I received a job offer.
I called my mom.
I took a nap.
When I woke up, I had briefly forgotten about the past couples hours of my life. The same stresses still pervaded me. I still didn’t know what I wanted to do for the rest of my life. I still don’t know if the goals I have set are even attainable. All I know is that, compared to the opportunities I have been given in my life, my accomplishments are nothing to be proud of.
I have resolved a stress in my life. A big stress that had permeated my thoughts for the past year. For a short while, I had been proud of myself. I thought that I could relish in bliss for a bit. But then, I realized that there exist others out there who have been given the same amount of opportunity but have achieved more than me. I think about those people, and I stop feeling proud of myself.
I have gone to countless information sessions. I have written more cover letters that have been untouched by recruiters than I could count. I have worked hard (at least, I think I have), and all I am left with is a series of opportunity costs and unfulfilled aspirations. I think of my professional accomplishments and ask myself if I deserve them. I ask myself, where would I be if I had been able to utilize my resources and opportunities better, if I had a better idea of what I wanted a short while ago?
I thought I would be satisfied once I found an internship in a company whose objectives aligned with my personal passions. But, here I am, in position to do work that I would find intellectually fulfilling in an industry that aligns with my professional interests — yet I am still profoundly unsated.
I wonder if I have a right to be unsatisfied. Not long ago, I had been in the position where I had no plans to spend my upcoming summer. Last semester, I had experienced the overwhelming stress of having no summer plans one month before school ends, with no gratifying resolution to my problems. It wasn’t because I didn’t plan ahead. I did. I can truly understand the feeling of submitting hundreds of application with no tangible response and the hopeless despair that follows. Compared to my emotional state last year, my negative feelings right now are not even worth validating.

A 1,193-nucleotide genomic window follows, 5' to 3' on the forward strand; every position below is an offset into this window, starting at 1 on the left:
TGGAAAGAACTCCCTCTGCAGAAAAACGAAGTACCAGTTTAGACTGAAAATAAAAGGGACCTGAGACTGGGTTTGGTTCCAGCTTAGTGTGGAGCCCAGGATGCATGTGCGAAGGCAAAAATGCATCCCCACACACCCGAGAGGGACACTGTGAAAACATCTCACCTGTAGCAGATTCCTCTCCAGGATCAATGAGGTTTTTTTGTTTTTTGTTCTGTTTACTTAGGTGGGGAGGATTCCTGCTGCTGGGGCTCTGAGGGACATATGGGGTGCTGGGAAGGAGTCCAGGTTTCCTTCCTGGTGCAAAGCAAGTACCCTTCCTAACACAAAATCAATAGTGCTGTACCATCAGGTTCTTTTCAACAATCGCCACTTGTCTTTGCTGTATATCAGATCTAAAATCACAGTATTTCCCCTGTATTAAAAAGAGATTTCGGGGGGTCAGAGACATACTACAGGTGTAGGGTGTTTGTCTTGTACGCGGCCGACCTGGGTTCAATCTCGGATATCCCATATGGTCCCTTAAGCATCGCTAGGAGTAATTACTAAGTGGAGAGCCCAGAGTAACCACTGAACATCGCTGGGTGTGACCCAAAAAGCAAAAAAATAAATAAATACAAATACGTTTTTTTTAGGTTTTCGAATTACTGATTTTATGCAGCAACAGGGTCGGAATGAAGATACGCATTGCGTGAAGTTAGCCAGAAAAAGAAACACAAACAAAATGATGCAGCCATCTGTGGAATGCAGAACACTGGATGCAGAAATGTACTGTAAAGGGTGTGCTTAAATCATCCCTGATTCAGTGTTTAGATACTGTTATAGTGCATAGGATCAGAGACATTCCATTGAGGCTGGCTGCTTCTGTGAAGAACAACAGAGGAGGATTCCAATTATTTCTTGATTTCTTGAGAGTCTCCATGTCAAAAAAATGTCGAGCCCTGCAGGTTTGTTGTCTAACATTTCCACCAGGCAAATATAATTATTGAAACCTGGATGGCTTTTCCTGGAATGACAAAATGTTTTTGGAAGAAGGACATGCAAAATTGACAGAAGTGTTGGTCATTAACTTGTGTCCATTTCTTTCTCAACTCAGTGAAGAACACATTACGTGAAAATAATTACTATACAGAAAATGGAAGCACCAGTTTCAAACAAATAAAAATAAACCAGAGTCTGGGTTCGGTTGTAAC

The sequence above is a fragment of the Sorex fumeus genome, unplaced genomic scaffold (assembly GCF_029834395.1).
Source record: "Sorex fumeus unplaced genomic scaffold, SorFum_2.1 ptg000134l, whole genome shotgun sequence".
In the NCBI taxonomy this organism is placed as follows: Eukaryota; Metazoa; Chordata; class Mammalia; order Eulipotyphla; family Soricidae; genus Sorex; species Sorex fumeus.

Now, I have two weeks to respond to my offer. Realistically, I am going to accept; it’s not like I have other offers lined up. I won’t have the opportunity to pursue other companies. But accepting an offer would mean that I won’t apply to other organizations whose goals align even more to my professional interest — companies whose analysts I have called and emailed and jotted down notes on their work and culture. The prospect of applying to companies allows me to come one step closer to my ideal career goals; committing to one means the sacrifice of such prospects.
In the short period given for me to decide, I have two interviews. I cannot complete the recruitment process for either company. Since recruitment for some industries I am interested in is pushed back, I will never be able to get to know these companies better or receive an interview or rejection email from them. It will forever just be another what if in my mind, along with the countless other questions that will never have answers in my life. But it seems that’s the way it is supposed to be, the nature of wanting more. And it seems to me, in recruiting, there will always be more.
All I need to do is log into Handshake, and I can see all those opportunities I will never have the chance to pursue.
I suppose I create problems when problems don’t exist. Even when some parts of my life go my way, I always find a reason to be ungrateful. I should cherish the opportunities that I have been given instead of lament about the opportunity costs. I often find myself having contempt for those who complain when they have no reason to complain, yet I am finding myself mirroring the same attitude I despise. I should stop. I should stop. I should stop. I have too much to be grateful to allow myself to be discontented.